After the second Fantastic Beasts film that was packed with somewhat odd revelations, the new franchise in Wizarding World seems to sizzle. The Secrets of Dumbledore is a better film than its predecessor and contains some cool moments, but it doesn’t reach the level of the first film and doesn’t come close to the Potter films at least in terms of story.
Grindelwald’s crimes ended in a big cliff. Credence Barebone (Ezra Miller) turns out to be not Leta Lestrange (Zoë Kravitz)’s alleged dead brother, but the quiet younger brother of Albus Dumbledore (Jude Law) and Aberforth Dumbledore (Richard Coyle). Credence also still has the power of Obscurus within him and thus appears to be a key figure in the battle between Dumbledore and Gellert Grindelwald (Mads Mikkelsen). Grindelwald encouraged war between wizards and Muggles, as wizards had to live in secret because of them. He also recruits Queenie Goldstein (Alison Sudol), who wants to marry Muggle Jacob Kowalski (Dan Fogler), but is not permitted by law.
We also learn that Dumbledore and Grindelwald made a blood promise in their youth not to hurt each other. And that’s a problem now that the latter is gaining popularity and becoming more and more radical. So Dumbledore once again enlists the team to help him break the blood oath: Newt Scamander (Eddie Redmayne). Theseus (Callum Turner), assistant Newt Bunty (Victoria Yeates), professor Lally Hicks (Jessica Williams), Leta’s half-brother Yusuf Kama (William Nadylam), and Jacob. His brother Aberforth (Richard Coyle, with a good imitation of the voice of Ciarán Hinds) is also reluctantly involved. They each got their own mission, with which they wanted to trick Grindelwald into thwarting it. But the wizarding world is at a tipping point…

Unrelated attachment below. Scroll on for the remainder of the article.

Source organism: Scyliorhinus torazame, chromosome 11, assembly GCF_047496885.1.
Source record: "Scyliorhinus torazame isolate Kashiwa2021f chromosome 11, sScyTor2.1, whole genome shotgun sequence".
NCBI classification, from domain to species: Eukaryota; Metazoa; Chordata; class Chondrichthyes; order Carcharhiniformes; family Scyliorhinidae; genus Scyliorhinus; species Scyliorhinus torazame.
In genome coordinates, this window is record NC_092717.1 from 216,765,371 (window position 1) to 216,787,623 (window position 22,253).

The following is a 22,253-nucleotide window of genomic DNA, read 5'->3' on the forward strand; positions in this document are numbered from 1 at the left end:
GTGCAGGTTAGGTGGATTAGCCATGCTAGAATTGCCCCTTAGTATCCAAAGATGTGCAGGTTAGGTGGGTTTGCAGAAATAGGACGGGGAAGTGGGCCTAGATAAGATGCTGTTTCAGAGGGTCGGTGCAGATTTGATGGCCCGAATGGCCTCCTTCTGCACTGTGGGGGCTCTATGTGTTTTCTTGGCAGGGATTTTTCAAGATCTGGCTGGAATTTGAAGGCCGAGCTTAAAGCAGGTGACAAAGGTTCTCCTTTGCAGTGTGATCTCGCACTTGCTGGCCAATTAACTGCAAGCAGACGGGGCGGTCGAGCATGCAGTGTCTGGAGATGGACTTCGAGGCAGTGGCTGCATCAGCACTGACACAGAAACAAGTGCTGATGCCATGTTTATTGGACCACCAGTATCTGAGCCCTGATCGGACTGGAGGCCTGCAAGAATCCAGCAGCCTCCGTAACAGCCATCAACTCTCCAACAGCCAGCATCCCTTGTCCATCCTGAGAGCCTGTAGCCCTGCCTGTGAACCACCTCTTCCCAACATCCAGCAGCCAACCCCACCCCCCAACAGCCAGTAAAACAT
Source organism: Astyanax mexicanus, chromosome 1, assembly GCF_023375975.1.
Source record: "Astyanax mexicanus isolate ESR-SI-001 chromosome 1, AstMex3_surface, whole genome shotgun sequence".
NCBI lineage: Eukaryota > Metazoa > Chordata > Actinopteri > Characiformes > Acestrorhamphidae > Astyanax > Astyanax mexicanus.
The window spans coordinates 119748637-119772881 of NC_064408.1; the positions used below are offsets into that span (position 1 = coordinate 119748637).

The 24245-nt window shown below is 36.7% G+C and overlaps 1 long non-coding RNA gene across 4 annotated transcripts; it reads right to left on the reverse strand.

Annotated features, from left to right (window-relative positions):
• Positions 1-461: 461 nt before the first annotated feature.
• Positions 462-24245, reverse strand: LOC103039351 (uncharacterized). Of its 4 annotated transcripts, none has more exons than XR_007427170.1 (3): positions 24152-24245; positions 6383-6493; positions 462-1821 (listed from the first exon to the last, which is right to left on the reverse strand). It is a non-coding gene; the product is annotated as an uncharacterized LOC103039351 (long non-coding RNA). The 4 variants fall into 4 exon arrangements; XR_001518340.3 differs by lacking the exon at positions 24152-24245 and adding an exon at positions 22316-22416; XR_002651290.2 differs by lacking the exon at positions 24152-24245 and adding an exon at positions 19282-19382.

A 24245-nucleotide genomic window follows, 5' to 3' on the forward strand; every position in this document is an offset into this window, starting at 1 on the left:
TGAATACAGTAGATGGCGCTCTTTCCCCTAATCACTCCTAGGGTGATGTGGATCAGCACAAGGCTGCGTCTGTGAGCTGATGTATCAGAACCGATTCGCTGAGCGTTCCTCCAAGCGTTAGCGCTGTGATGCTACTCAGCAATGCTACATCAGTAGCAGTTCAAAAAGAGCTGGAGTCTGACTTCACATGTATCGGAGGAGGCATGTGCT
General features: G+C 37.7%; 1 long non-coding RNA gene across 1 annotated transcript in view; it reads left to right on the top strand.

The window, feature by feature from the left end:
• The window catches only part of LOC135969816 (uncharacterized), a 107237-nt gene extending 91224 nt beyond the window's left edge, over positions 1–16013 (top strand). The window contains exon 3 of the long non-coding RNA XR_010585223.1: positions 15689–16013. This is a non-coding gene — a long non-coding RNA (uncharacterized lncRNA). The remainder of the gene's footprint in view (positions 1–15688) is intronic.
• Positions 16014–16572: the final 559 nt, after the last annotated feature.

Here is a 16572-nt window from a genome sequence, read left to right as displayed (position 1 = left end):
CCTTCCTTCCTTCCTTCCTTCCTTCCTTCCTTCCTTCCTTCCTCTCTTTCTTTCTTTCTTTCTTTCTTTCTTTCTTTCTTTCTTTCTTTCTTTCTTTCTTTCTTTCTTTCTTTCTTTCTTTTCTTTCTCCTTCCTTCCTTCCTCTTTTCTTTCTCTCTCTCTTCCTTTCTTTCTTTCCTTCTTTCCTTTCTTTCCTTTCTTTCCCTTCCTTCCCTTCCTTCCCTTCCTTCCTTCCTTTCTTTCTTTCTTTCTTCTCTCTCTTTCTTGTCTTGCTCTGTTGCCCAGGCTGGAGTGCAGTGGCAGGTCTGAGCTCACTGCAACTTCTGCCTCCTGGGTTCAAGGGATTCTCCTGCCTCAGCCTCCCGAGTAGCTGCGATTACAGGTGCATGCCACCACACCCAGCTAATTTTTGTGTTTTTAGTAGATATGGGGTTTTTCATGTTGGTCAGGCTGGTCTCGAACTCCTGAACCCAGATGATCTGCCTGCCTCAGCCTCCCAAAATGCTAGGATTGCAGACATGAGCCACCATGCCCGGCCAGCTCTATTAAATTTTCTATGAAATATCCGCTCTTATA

Life imitates art
And that’s a good thing, because JK Rowling’s Wizarding World is limping too. The once beloved author has been making headlines lately with his hate speech about trans people. Sad and almost incomprehensible from a woman who makes so many lonely and misunderstood people feel right at home in the world she creates. And it’s ironic to say the least that this franchise is about heroes battling someone who sows hate. Because of this, many fans and even actors like to stick to the wizarding world and the values you find within it (see also the recent Harry Potter reunion) and prefer to have as little contact as possible with Rowling herself.
The studio also seems to realize that its contribution, both in the PR and creative fields, is no longer what it used to be. Rowling wrote the screenplay for The Crimes of Grindelwald alone, proving that screenwriting is a separate profession for a reason. The plot is all over the place, full of side stories, and sometimes goes against Potter film canon. The casting of Johnny Depp as Grindelwald was also controversial, both for his persona and acting choices. Warner Bros. see the storm coming and take action anyway.
With Dumbledore’s Secret, writer Steve Kloves (who also wrote the Potter films, except Order of the Phoenix) returns after 10 years. He helped Rowling with the screenplay, and you could tell right away. With Potter, he’s not shy about pushing his own preferences a bit and not blabbering too much about pots. We might also see that influence in the first scene.